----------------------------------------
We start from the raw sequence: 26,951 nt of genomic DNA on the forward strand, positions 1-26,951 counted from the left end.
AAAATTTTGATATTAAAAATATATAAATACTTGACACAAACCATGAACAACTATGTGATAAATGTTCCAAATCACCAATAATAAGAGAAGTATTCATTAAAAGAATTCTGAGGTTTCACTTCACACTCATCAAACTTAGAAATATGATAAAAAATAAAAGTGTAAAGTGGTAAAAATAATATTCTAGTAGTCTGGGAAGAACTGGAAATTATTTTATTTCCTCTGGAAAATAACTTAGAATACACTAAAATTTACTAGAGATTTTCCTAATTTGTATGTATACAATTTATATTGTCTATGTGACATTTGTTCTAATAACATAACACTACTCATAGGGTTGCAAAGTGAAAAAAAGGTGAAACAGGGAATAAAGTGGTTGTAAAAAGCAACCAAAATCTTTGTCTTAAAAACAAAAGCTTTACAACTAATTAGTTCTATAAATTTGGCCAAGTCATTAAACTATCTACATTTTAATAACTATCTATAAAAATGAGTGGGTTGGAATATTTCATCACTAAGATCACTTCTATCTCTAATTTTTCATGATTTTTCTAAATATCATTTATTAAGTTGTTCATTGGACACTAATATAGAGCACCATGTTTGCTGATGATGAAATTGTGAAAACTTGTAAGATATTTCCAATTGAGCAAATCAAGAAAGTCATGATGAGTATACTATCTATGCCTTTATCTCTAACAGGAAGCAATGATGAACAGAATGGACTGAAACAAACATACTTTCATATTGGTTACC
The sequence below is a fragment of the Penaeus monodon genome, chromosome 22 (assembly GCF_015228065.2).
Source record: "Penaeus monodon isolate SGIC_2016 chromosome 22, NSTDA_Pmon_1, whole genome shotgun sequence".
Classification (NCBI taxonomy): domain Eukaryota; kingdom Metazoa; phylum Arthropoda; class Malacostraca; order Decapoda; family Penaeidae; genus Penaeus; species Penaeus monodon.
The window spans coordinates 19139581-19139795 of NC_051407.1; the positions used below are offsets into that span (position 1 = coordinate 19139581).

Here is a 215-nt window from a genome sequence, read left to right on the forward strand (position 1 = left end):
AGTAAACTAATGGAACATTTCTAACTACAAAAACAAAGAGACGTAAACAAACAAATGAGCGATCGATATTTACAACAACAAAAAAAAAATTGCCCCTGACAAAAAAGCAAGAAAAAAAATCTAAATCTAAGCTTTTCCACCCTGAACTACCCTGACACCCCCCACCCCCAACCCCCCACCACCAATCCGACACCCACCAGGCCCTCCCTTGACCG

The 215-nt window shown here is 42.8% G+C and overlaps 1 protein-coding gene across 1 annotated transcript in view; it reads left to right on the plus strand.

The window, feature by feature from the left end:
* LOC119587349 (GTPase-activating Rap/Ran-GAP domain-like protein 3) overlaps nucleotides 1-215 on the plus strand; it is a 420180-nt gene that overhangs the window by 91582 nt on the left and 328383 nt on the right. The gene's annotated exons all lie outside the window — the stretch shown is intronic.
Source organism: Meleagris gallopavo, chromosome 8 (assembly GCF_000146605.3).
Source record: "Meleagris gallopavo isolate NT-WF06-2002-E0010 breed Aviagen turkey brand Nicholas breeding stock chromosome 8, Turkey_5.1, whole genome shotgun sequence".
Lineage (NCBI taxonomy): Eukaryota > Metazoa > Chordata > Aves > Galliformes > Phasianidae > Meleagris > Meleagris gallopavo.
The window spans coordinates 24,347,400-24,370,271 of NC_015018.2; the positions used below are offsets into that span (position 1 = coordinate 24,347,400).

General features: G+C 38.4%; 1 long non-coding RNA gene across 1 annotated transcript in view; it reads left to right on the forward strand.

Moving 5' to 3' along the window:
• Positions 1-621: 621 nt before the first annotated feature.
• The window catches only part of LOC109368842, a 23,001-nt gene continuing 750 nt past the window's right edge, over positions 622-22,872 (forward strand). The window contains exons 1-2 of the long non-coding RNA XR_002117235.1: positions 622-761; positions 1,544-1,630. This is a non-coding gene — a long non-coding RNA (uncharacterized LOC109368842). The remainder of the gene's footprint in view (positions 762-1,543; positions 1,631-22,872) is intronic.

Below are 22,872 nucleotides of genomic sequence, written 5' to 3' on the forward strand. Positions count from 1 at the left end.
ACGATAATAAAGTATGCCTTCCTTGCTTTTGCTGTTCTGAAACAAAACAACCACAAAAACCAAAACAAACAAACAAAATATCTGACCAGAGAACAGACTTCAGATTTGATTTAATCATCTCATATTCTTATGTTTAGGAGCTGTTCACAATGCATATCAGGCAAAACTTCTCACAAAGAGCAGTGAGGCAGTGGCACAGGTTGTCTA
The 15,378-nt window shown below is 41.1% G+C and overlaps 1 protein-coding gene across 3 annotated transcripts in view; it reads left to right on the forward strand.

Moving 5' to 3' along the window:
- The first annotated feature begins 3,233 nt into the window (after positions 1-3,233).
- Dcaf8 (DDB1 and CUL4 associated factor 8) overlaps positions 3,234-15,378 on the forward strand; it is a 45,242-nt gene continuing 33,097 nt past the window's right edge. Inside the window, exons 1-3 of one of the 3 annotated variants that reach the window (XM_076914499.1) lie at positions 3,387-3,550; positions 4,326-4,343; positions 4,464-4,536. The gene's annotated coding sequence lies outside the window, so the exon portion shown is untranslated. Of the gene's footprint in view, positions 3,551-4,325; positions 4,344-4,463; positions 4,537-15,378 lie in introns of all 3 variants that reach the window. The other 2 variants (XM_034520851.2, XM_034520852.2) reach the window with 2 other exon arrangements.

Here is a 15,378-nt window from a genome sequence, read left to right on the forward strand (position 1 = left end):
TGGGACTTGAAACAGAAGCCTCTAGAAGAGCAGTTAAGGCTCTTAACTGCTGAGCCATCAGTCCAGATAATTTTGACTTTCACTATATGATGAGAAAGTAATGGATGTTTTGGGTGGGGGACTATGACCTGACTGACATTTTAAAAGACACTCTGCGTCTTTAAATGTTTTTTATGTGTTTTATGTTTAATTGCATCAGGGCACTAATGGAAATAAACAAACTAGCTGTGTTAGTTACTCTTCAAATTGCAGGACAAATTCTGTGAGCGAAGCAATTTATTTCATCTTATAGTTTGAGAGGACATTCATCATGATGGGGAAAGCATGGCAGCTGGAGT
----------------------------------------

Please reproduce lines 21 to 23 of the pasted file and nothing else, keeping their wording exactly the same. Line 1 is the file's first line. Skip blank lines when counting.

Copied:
ACGATAATAAAGTATGCCTTCCTTGCTTTTGCTGTTCTGAAACAAAACAACCACAAAAACCAAAACAAACAAACAAAATATCTGACCAGAGAACAGACTTCAGATTTGATTTAATCATCTCATATTCTTATGTTTAGGAGCTGTTCACAATGCATATCAGGCAAAACTTCTCACAAAGAGCAGTGAGGCAGTGGCACAGGTTGTCTA
The 15,378-nt window shown below is 41.1% G+C and overlaps 1 protein-coding gene across 3 annotated transcripts in view; it reads left to right on the forward strand.

Moving 5' to 3' along the window: